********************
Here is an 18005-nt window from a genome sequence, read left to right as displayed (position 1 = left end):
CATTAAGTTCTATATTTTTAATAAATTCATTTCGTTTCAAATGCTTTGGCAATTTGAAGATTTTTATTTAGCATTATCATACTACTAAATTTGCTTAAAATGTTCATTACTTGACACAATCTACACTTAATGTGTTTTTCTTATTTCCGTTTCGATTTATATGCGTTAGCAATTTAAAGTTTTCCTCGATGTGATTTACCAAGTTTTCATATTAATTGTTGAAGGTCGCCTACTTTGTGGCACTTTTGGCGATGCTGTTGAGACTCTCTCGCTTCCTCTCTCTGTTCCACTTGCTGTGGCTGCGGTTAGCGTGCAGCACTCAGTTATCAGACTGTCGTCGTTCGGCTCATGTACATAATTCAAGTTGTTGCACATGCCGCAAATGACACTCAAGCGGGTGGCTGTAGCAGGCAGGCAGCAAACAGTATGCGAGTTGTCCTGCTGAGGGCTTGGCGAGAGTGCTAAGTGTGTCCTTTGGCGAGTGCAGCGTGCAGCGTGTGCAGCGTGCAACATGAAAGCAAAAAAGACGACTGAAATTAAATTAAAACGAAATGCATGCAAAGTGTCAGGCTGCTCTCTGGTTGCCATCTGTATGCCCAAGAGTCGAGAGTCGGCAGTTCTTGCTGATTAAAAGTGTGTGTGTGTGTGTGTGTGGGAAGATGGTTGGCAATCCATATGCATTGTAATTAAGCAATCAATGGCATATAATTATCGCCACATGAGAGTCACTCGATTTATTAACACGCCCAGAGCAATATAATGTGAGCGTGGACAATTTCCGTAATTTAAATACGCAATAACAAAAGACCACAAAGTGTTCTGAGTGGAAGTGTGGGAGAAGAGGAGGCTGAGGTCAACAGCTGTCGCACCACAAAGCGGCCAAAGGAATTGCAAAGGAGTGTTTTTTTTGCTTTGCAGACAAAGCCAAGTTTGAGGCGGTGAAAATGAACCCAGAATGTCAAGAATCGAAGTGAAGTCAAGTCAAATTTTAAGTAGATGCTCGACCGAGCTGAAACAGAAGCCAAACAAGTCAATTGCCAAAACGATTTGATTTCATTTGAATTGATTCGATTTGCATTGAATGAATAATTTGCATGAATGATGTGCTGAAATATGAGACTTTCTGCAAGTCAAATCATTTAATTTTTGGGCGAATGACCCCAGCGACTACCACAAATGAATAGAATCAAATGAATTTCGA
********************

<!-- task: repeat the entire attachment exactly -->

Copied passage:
Here is an 18005-nt window from a genome sequence, read left to right as displayed (position 1 = left end):
CATTAAGTTCTATATTTTTAATAAATTCATTTCGTTTCAAATGCTTTGGCAATTTGAAGATTTTTATTTAGCATTATCATACTACTAAATTTGCTTAAAATGTTCATTACTTGACACAATCTACACTTAATGTGTTTTTCTTATTTCCGTTTCGATTTATATGCGTTAGCAATTTAAAGTTTTCCTCGATGTGATTTACCAAGTTTTCATATTAATTGTTGAAGGTCGCCTACTTTGTGGCACTTTTGGCGATGCTGTTGAGACTCTCTCGCTTCCTCTCTCTGTTCCACTTGCTGTGGCTGCGGTTAGCGTGCAGCACTCAGTTATCAGACTGTCGTCGTTCGGCTCATGTACATAATTCAAGTTGTTGCACATGCCGCAAATGACACTCAAGCGGGTGGCTGTAGCAGGCAGGCAGCAAACAGTATGCGAGTTGTCCTGCTGAGGGCTTGGCGAGAGTGCTAAGTGTGTCCTTTGGCGAGTGCAGCGTGCAGCGTGTGCAGCGTGCAACATGAAAGCAAAAAAGACGACTGAAATTAAATTAAAACGAAATGCATGCAAAGTGTCAGGCTGCTCTCTGGTTGCCATCTGTATGCCCAAGAGTCGAGAGTCGGCAGTTCTTGCTGATTAAAAGTGTGTGTGTGTGTGTGTGTGGGAAGATGGTTGGCAATCCATATGCATTGTAATTAAGCAATCAATGGCATATAATTATCGCCACATGAGAGTCACTCGATTTATTAACACGCCCAGAGCAATATAATGTGAGCGTGGACAATTTCCGTAATTTAAATACGCAATAACAAAAGACCACAAAGTGTTCTGAGTGGAAGTGTGGGAGAAGAGGAGGCTGAGGTCAACAGCTGTCGCACCACAAAGCGGCCAAAGGAATTGCAAAGGAGTGTTTTTTTTGCTTTGCAGACAAAGCCAAGTTTGAGGCGGTGAAAATGAACCCAGAATGTCAAGAATCGAAGTGAAGTCAAGTCAAATTTTAAGTAGATGCTCGACCGAGCTGAAACAGAAGCCAAACAAGTCAATTGCCAAAACGATTTGATTTCATTTGAATTGATTCGATTTGCATTGAATGAATAATTTGCATGAATGATGTGCTGAAATATGAGACTTTCTGCAAGTCAAATCATTTAATTTTTGGGCGAATGACCCCAGCGACTACCACAAATGAATAGAATCAAATGAATTTCGA